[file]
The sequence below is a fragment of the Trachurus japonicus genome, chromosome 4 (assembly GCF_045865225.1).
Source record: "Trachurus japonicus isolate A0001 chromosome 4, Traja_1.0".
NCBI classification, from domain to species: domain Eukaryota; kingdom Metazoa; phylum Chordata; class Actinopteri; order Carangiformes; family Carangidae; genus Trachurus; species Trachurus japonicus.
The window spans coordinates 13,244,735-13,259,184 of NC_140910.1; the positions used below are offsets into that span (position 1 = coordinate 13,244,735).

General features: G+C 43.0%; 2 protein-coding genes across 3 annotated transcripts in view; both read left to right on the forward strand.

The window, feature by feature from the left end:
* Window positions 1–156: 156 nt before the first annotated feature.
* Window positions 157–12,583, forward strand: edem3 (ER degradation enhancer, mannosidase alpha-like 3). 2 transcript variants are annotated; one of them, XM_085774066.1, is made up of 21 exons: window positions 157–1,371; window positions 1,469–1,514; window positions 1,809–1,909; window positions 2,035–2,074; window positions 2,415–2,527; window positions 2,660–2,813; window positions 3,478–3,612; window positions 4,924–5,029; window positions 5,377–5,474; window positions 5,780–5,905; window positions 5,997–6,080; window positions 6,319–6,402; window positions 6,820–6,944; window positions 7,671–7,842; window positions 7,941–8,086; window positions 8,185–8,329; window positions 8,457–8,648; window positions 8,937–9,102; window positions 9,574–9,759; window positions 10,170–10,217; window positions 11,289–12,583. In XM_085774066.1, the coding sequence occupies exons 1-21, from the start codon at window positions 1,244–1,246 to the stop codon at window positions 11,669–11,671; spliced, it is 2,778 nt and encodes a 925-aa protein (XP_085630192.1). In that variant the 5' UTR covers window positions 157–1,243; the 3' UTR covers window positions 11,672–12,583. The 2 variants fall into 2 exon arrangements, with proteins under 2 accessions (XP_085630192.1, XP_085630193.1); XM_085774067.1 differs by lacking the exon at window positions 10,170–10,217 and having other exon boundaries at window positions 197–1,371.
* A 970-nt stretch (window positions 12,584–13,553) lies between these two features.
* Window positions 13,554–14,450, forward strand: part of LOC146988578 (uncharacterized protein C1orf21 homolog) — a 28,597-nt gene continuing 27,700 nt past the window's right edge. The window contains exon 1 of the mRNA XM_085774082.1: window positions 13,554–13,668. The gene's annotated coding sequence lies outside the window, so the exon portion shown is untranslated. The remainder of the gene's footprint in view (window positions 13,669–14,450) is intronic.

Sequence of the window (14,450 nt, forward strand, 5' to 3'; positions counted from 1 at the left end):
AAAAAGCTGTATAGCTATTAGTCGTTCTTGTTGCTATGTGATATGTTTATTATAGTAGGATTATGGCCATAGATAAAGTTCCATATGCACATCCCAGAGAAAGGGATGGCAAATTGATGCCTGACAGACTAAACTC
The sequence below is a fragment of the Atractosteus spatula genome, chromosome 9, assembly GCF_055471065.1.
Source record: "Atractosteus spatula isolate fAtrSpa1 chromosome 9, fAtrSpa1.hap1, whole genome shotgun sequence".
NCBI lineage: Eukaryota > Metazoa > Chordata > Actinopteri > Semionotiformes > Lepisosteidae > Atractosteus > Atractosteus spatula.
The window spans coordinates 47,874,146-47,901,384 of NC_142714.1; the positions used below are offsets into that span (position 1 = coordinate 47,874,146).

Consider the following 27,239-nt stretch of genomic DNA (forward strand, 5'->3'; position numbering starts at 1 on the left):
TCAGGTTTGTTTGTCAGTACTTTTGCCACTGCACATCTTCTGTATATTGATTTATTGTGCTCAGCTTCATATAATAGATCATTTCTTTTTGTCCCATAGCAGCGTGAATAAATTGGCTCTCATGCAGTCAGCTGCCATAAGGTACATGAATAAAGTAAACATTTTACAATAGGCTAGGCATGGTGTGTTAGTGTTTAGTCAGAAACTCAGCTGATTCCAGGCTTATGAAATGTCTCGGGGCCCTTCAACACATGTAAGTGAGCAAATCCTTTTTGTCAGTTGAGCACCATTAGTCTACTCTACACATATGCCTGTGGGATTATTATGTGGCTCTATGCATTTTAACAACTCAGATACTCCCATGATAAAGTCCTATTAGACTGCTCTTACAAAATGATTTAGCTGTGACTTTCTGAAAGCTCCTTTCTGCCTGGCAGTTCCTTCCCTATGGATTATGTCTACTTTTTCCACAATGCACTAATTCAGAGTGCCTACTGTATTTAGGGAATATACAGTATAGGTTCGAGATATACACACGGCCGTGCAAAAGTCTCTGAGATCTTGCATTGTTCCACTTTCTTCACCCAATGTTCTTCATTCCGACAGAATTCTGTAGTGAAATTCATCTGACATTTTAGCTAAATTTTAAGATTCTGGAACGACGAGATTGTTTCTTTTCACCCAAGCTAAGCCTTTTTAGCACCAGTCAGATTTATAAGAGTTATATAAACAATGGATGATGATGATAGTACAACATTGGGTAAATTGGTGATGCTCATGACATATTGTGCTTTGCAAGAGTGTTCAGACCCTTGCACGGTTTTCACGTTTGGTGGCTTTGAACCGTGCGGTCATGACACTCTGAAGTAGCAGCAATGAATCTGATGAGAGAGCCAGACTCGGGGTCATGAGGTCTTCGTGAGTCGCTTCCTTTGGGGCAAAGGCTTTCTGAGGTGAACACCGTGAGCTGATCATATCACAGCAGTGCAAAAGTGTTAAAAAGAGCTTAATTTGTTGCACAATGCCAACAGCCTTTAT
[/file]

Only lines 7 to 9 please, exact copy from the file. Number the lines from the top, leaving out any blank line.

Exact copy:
* Window positions 1–156: 156 nt before the first annotated feature.
* Window positions 157–12,583, forward strand: edem3 (ER degradation enhancer, mannosidase alpha-like 3). 2 transcript variants are annotated; one of them, XM_085774066.1, is made up of 21 exons: window positions 157–1,371; window positions 1,469–1,514; window positions 1,809–1,909; window positions 2,035–2,074; window positions 2,415–2,527; window positions 2,660–2,813; window positions 3,478–3,612; window positions 4,924–5,029; window positions 5,377–5,474; window positions 5,780–5,905; window positions 5,997–6,080; window positions 6,319–6,402; window positions 6,820–6,944; window positions 7,671–7,842; window positions 7,941–8,086; window positions 8,185–8,329; window positions 8,457–8,648; window positions 8,937–9,102; window positions 9,574–9,759; window positions 10,170–10,217; window positions 11,289–12,583. In XM_085774066.1, the coding sequence occupies exons 1-21, from the start codon at window positions 1,244–1,246 to the stop codon at window positions 11,669–11,671; spliced, it is 2,778 nt and encodes a 925-aa protein (XP_085630192.1). In that variant the 5' UTR covers window positions 157–1,243; the 3' UTR covers window positions 11,672–12,583. The 2 variants fall into 2 exon arrangements, with proteins under 2 accessions (XP_085630192.1, XP_085630193.1); XM_085774067.1 differs by lacking the exon at window positions 10,170–10,217 and having other exon boundaries at window positions 197–1,371.
* A 970-nt stretch (window positions 12,584–13,553) lies between these two features.